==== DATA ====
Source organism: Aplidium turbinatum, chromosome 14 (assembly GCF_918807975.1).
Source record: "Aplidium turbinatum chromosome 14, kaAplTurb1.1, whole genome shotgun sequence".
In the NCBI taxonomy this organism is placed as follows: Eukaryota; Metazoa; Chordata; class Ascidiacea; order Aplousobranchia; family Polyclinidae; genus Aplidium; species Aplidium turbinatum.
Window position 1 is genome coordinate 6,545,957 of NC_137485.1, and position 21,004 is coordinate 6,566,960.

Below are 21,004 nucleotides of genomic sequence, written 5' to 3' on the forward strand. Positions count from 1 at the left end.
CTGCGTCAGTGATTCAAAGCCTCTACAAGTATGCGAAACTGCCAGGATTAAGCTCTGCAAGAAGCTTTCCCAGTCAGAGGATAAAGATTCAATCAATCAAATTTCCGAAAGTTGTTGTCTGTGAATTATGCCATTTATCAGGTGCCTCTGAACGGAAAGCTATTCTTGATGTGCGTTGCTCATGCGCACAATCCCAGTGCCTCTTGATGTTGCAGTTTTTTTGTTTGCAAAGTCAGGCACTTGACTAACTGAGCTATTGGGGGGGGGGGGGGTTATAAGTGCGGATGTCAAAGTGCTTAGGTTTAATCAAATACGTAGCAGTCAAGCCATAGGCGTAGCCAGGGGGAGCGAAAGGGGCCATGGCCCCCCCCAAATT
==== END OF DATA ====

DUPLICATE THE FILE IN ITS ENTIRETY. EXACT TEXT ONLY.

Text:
Source organism: Aplidium turbinatum, chromosome 14 (assembly GCF_918807975.1).
Source record: "Aplidium turbinatum chromosome 14, kaAplTurb1.1, whole genome shotgun sequence".
In the NCBI taxonomy this organism is placed as follows: Eukaryota; Metazoa; Chordata; class Ascidiacea; order Aplousobranchia; family Polyclinidae; genus Aplidium; species Aplidium turbinatum.
Window position 1 is genome coordinate 6,545,957 of NC_137485.1, and position 21,004 is coordinate 6,566,960.

Below are 21,004 nucleotides of genomic sequence, written 5' to 3' on the forward strand. Positions count from 1 at the left end.
CTGCGTCAGTGATTCAAAGCCTCTACAAGTATGCGAAACTGCCAGGATTAAGCTCTGCAAGAAGCTTTCCCAGTCAGAGGATAAAGATTCAATCAATCAAATTTCCGAAAGTTGTTGTCTGTGAATTATGCCATTTATCAGGTGCCTCTGAACGGAAAGCTATTCTTGATGTGCGTTGCTCATGCGCACAATCCCAGTGCCTCTTGATGTTGCAGTTTTTTTGTTTGCAAAGTCAGGCACTTGACTAACTGAGCTATTGGGGGGGGGGGGGGTTATAAGTGCGGATGTCAAAGTGCTTAGGTTTAATCAAATACGTAGCAGTCAAGCCATAGGCGTAGCCAGGGGGAGCGAAAGGGGCCATGGCCCCCCCCAAATT